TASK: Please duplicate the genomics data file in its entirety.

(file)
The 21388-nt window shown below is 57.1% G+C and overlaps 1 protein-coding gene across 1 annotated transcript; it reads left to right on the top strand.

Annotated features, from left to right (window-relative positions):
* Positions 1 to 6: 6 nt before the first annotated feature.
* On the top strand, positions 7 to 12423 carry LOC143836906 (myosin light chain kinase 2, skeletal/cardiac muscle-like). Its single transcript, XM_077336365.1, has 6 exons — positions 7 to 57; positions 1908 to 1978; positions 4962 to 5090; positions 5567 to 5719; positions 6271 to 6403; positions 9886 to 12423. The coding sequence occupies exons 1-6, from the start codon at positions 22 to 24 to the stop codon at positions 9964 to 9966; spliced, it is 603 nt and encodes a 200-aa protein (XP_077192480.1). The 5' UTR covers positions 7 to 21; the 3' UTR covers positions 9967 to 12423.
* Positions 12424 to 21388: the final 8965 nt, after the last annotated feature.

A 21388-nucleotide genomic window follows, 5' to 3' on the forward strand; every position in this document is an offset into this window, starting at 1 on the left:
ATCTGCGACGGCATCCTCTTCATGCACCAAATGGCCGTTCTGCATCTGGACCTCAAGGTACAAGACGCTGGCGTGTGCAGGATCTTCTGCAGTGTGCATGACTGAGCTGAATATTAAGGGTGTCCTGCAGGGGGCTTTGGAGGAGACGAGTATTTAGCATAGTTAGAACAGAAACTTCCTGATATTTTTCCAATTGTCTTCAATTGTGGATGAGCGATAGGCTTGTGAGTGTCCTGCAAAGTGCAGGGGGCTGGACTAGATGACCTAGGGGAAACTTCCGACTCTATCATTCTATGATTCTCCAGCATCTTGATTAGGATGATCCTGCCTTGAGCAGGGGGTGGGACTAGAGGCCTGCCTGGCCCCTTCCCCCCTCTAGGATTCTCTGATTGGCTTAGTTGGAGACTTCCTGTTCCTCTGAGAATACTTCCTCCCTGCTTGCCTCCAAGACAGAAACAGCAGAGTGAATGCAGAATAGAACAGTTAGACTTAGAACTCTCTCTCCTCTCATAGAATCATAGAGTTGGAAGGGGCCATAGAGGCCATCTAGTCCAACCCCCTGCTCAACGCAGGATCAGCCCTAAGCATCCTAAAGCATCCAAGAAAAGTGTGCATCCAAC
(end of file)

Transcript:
The 21388-nt window shown below is 57.1% G+C and overlaps 1 protein-coding gene across 1 annotated transcript; it reads left to right on the top strand.

Annotated features, from left to right (window-relative positions):
* Positions 1 to 6: 6 nt before the first annotated feature.
* On the top strand, positions 7 to 12423 carry LOC143836906 (myosin light chain kinase 2, skeletal/cardiac muscle-like). Its single transcript, XM_077336365.1, has 6 exons — positions 7 to 57; positions 1908 to 1978; positions 4962 to 5090; positions 5567 to 5719; positions 6271 to 6403; positions 9886 to 12423. The coding sequence occupies exons 1-6, from the start codon at positions 22 to 24 to the stop codon at positions 9964 to 9966; spliced, it is 603 nt and encodes a 200-aa protein (XP_077192480.1). The 5' UTR covers positions 7 to 21; the 3' UTR covers positions 9967 to 12423.
* Positions 12424 to 21388: the final 8965 nt, after the last annotated feature.

A 21388-nucleotide genomic window follows, 5' to 3' on the forward strand; every position in this document is an offset into this window, starting at 1 on the left:
ATCTGCGACGGCATCCTCTTCATGCACCAAATGGCCGTTCTGCATCTGGACCTCAAGGTACAAGACGCTGGCGTGTGCAGGATCTTCTGCAGTGTGCATGACTGAGCTGAATATTAAGGGTGTCCTGCAGGGGGCTTTGGAGGAGACGAGTATTTAGCATAGTTAGAACAGAAACTTCCTGATATTTTTCCAATTGTCTTCAATTGTGGATGAGCGATAGGCTTGTGAGTGTCCTGCAAAGTGCAGGGGGCTGGACTAGATGACCTAGGGGAAACTTCCGACTCTATCATTCTATGATTCTCCAGCATCTTGATTAGGATGATCCTGCCTTGAGCAGGGGGTGGGACTAGAGGCCTGCCTGGCCCCTTCCCCCCTCTAGGATTCTCTGATTGGCTTAGTTGGAGACTTCCTGTTCCTCTGAGAATACTTCCTCCCTGCTTGCCTCCAAGACAGAAACAGCAGAGTGAATGCAGAATAGAACAGTTAGACTTAGAACTCTCTCTCCTCTCATAGAATCATAGAGTTGGAAGGGGCCATAGAGGCCATCTAGTCCAACCCCCTGCTCAACGCAGGATCAGCCCTAAGCATCCTAAAGCATCCAAGAAAAGTGTGCATCCAAC